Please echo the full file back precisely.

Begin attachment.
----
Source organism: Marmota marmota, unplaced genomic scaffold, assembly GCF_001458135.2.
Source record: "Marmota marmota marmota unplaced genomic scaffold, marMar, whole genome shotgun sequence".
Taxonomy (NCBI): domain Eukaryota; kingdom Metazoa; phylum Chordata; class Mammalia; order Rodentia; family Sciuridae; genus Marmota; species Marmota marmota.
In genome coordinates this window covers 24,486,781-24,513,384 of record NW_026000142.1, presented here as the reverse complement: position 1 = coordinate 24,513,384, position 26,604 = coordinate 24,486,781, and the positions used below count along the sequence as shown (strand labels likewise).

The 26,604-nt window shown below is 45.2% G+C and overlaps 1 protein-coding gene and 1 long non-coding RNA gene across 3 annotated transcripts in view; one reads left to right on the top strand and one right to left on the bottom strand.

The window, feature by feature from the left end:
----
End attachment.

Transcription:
Source organism: Marmota marmota, unplaced genomic scaffold, assembly GCF_001458135.2.
Source record: "Marmota marmota marmota unplaced genomic scaffold, marMar, whole genome shotgun sequence".
Taxonomy (NCBI): domain Eukaryota; kingdom Metazoa; phylum Chordata; class Mammalia; order Rodentia; family Sciuridae; genus Marmota; species Marmota marmota.
In genome coordinates this window covers 24,486,781-24,513,384 of record NW_026000142.1, presented here as the reverse complement: position 1 = coordinate 24,513,384, position 26,604 = coordinate 24,486,781, and the positions used below count along the sequence as shown (strand labels likewise).

The 26,604-nt window shown below is 45.2% G+C and overlaps 1 protein-coding gene and 1 long non-coding RNA gene across 3 annotated transcripts in view; one reads left to right on the top strand and one right to left on the bottom strand.

The window, feature by feature from the left end: